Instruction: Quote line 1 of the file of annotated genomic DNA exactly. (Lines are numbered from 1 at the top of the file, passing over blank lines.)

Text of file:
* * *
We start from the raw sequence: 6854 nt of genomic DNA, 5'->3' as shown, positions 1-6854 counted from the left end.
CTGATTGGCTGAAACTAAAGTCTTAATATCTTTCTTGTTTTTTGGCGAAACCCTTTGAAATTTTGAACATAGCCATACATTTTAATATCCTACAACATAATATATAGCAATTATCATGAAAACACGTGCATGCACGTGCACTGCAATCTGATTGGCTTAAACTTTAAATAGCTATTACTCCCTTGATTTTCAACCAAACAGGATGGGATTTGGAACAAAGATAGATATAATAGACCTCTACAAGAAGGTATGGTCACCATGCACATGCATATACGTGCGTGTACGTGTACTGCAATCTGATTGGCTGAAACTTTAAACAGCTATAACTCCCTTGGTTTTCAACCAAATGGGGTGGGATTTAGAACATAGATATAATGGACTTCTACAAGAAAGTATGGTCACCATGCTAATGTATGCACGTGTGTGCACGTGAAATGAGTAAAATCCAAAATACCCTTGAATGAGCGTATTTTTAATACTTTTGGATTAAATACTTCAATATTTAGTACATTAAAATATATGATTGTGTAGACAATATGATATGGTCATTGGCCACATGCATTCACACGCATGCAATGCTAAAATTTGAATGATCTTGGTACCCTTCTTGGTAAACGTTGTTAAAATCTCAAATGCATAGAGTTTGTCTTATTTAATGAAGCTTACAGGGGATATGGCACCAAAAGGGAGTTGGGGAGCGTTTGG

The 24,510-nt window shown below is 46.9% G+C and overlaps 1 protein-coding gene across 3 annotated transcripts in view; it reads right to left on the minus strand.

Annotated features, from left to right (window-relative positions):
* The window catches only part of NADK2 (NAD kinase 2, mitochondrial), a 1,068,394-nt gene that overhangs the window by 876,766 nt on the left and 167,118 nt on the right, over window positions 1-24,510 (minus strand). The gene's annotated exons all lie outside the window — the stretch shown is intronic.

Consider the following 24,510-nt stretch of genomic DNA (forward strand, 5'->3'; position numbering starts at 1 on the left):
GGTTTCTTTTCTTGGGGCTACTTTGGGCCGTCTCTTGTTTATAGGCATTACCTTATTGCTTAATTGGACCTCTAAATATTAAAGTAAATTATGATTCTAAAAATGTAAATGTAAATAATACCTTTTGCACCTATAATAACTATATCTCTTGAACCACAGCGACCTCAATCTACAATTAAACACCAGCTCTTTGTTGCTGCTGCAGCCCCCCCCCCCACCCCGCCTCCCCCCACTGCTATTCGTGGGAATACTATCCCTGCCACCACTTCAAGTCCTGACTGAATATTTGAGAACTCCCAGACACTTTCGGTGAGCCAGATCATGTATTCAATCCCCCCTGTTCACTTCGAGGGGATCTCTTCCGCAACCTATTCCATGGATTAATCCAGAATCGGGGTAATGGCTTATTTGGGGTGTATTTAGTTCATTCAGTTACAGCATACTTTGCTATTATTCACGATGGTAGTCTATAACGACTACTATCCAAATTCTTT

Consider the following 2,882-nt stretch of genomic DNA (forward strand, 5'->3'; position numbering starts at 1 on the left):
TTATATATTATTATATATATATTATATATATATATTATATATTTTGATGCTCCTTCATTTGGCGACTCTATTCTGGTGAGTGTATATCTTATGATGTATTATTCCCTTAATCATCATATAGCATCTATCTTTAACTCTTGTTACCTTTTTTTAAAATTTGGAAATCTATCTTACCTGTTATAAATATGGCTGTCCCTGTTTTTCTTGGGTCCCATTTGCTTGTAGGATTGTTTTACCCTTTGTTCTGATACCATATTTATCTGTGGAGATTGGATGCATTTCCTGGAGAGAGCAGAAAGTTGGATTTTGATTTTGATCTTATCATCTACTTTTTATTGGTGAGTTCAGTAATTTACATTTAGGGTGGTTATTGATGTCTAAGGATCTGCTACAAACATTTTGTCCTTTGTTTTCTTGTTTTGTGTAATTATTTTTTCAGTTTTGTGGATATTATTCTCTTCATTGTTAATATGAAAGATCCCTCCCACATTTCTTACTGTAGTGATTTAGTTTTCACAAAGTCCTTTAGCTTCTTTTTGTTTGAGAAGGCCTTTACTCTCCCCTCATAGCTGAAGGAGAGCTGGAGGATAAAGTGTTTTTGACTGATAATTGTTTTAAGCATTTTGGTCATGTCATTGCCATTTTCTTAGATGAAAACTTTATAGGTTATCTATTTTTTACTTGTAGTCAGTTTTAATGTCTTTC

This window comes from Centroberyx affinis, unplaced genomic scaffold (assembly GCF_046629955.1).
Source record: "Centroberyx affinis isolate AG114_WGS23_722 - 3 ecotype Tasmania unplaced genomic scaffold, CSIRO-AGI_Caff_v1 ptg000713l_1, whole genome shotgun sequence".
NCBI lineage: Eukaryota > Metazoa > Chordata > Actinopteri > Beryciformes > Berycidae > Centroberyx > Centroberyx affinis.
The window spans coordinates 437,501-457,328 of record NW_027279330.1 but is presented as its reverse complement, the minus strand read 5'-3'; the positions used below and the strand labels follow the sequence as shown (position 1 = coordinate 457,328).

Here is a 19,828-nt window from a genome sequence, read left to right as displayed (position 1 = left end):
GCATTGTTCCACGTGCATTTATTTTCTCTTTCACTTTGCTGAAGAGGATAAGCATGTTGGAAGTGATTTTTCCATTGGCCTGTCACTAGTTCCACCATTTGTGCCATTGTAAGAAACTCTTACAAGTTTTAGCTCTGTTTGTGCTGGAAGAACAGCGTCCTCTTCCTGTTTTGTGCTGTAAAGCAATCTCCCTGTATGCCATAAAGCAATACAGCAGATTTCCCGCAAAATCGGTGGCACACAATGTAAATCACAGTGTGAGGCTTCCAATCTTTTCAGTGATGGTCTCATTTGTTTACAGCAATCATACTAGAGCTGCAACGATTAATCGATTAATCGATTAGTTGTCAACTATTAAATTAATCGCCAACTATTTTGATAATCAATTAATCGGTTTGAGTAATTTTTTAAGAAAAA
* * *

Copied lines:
We start from the raw sequence: 6854 nt of genomic DNA, 5'->3' as shown, positions 1-6854 counted from the left end.